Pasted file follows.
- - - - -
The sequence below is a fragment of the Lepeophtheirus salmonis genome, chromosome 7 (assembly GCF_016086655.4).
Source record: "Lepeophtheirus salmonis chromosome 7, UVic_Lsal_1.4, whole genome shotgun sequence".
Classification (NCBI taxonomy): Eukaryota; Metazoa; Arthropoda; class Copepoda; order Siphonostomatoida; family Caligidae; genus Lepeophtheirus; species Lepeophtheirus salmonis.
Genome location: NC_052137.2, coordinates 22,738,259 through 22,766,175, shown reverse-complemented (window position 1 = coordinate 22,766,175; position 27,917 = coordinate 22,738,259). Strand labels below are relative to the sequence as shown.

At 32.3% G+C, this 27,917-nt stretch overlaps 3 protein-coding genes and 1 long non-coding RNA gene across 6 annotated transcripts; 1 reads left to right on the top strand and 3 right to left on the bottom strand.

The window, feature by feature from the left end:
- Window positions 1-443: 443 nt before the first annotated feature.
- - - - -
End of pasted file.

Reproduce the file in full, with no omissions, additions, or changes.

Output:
The sequence below is a fragment of the Lepeophtheirus salmonis genome, chromosome 7 (assembly GCF_016086655.4).
Source record: "Lepeophtheirus salmonis chromosome 7, UVic_Lsal_1.4, whole genome shotgun sequence".
Classification (NCBI taxonomy): Eukaryota; Metazoa; Arthropoda; class Copepoda; order Siphonostomatoida; family Caligidae; genus Lepeophtheirus; species Lepeophtheirus salmonis.
Genome location: NC_052137.2, coordinates 22,738,259 through 22,766,175, shown reverse-complemented (window position 1 = coordinate 22,766,175; position 27,917 = coordinate 22,738,259). Strand labels below are relative to the sequence as shown.

At 32.3% G+C, this 27,917-nt stretch overlaps 3 protein-coding genes and 1 long non-coding RNA gene across 6 annotated transcripts; 1 reads left to right on the top strand and 3 right to left on the bottom strand.

The window, feature by feature from the left end:
- Window positions 1-443: 443 nt before the first annotated feature.